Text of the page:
If they mean the first I agree with them: but not if they mean the second. The second would indeed be to give children a false impression and feed them on escapism in the bad sense. There is something ludicrous in the idea of so educating a generation which is born to the.atomic bomb. Since it is so likely that they will meet cruel enemies, let them at least have heard of brave knights and heroic courage. Otherwise you are making their destiny not brighter but darker.

By far, my favorite parts of the film revolved around Aslan, the untamed Christ-figure lion, because Lewis had the deft ability to say in a line of dialogue, something memorable about seeking the Lord.  When the children return to Narnia, they long to see Aslan again, but it seems that no one has seen him for a good long time. 

Finally, Lucy gets a quick glimpse of him with an instruction of what they should do, but no one will believe her.  “Why do you think we didn’t see Aslan?” Susan asks.  “I don’t know,” answers Lucy.  “Maybe you really didn’t want to.”

At a moment when they are trying to marshal all their forces and wits to fight their enemies, Lucy asks, “Have we forgotten who really defeats the White Witch, Peter?” 

Once when they are doubting that Aslan is near and will help them, Peter says, “I wish he’d given me some kind of proof,” to which a sister answers, “Maybe he wants us to prove ourselves to him.”

When it is time for the little band of Narnians to go up against the mighty army of the Telmarines, which marches relentlessly forward in rows and rows of armor clad soldiers with brass face plates, the message is that despite appearances, “They that be with us are more than they that be with them,” and there is a moment when their best and maybe hope against a formidable foe is to send a little girl into the forest to look for Aslan.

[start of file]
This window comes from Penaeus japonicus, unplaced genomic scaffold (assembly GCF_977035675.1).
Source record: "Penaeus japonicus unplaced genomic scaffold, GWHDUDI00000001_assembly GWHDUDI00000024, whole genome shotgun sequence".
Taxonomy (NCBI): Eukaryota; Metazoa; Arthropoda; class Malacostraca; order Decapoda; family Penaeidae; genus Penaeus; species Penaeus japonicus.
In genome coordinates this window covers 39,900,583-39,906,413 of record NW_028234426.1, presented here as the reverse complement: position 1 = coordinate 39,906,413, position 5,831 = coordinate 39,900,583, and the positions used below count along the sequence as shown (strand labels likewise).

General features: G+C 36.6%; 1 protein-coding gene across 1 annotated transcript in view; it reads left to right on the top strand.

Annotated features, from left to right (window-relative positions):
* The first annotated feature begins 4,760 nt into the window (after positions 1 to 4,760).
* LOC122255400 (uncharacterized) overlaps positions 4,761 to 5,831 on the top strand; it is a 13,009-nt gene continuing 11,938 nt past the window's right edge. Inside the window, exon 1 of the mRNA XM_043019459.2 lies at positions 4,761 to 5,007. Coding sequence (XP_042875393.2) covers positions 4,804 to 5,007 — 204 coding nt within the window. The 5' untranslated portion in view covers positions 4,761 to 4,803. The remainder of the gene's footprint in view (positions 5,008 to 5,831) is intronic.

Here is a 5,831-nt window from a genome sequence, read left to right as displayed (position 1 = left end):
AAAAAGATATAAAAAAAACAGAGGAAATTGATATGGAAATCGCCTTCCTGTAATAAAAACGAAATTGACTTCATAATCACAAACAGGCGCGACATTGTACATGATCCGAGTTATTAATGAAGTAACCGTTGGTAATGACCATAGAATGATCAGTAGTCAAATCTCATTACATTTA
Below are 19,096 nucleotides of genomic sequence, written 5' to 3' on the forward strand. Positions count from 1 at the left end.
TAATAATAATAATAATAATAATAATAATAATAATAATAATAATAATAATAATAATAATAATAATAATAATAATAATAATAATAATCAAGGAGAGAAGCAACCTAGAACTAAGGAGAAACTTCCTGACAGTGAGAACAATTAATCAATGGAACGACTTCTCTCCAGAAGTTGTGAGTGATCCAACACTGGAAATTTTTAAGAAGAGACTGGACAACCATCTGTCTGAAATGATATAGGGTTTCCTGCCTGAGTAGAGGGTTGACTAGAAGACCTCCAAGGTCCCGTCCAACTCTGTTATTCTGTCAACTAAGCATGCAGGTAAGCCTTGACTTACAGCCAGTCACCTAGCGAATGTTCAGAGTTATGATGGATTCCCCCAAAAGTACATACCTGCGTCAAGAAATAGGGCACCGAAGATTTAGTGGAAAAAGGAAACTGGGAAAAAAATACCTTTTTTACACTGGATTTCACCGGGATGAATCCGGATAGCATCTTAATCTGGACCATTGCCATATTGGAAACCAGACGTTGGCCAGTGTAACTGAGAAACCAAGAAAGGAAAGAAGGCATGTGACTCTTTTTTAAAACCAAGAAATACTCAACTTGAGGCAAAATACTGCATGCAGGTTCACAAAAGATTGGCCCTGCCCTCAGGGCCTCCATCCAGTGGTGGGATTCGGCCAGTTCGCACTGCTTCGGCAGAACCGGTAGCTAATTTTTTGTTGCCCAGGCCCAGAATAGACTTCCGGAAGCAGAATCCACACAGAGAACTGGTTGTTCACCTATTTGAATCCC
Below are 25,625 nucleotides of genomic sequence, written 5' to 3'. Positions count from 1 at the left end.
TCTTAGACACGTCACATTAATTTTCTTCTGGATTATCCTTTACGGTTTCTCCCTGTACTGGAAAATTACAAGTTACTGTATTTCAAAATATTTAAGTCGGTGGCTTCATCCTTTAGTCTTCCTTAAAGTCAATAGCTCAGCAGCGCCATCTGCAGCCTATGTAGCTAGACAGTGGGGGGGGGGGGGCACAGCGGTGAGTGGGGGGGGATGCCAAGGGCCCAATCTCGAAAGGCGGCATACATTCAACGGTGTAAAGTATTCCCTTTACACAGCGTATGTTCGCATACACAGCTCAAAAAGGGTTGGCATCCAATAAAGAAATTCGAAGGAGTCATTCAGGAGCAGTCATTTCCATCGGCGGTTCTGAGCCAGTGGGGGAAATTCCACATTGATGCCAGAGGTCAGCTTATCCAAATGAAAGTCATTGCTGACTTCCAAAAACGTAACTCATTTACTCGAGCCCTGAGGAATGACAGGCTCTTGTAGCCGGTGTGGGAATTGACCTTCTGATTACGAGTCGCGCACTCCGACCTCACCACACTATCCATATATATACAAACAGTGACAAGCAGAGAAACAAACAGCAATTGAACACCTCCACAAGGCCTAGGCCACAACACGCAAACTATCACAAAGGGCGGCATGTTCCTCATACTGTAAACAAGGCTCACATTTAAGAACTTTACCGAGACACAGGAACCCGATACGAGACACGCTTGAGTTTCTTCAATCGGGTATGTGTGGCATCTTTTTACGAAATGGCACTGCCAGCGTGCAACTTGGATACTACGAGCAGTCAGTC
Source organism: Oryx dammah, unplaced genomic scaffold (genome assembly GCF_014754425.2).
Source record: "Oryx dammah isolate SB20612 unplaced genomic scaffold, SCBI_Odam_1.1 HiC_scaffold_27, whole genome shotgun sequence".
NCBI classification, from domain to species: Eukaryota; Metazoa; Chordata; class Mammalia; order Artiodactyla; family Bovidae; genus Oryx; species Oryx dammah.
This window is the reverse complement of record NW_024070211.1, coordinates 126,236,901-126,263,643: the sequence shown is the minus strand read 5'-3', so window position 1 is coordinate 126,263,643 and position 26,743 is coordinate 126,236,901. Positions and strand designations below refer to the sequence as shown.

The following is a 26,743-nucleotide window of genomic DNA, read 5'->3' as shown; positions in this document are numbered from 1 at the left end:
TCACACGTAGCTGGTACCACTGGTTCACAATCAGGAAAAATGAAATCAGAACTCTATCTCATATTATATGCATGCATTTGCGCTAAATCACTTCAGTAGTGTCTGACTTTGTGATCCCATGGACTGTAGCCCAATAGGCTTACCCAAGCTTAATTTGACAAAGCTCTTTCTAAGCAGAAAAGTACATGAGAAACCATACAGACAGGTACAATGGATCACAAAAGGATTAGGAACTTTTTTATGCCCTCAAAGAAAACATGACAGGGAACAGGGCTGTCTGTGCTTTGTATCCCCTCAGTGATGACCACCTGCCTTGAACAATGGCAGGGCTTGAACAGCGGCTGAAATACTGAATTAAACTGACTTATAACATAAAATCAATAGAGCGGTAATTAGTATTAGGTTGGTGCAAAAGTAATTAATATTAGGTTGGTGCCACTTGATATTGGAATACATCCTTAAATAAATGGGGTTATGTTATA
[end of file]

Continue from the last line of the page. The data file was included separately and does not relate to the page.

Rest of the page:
Finally, even the most virtuous characters face grave temptation, and they are only made susceptible to it because they have become discouraged in the face of hardship.  These are not moments lost on Christian viewers.

Despite the few drawbacks I saw in the movie, I liked it, and I always find myself cheering for the success of films made by Walden. Indeed, they have done well.  The first movie in the Narnia series, The Lion, the Witch and the Wardrobe, grossed $745 million worldwide after it was released in 2005. The movie’s production costs totaled only $180 million.

My regard for Walden goes back to their purpose that is rare in today’s media industry.  Philip Anschutz, a devout Christian from Kansas, was frustrated by the heavy doses of violence, sex and vulgarity in typical Hollywood output. He explained in a 2004 speech, “So four or five years ago I decided to stop cursing the darkness – I had been complaining about movies and their content for years – and instead do something about it by getting into the film business.”

His vision has produced a list of family-oriented films like Bridge to Terabithia, Nim’s Island, and Holes.  The films are usually accompanied by outreach programs to schools and churches and educational materials.

Michael Flaherty, president of Walden Media said:

We wanted to create a company dedicated to recapturing imagination, rekindling curiosity, and demonstrating the rewards of knowledge and virtue. All of our films would be based on great books, great people, and great historical events. They would be made by the best talent in entertainment and they would all be linked to educational materials developed by some of the best talent in education.

We were taking Henry David Thoreau’s famous advice – to march to the beat of a different drummer – to Hollywood, which is why we decided to name our company after Thoreau’s most famous book, Walden.

He continued:

In launching Walden Media, our greatest challenge was in identifying the stories that we wanted to bring to the screen. We did not want to waste our time making films out of “the wrong books” that Eustace Scrubbs wasted his time reading [in the Chronicles of Narnia]. So rather than turn to the usual parade of agents and Hollywood producers, we launched an unusual campaign that continues to this day.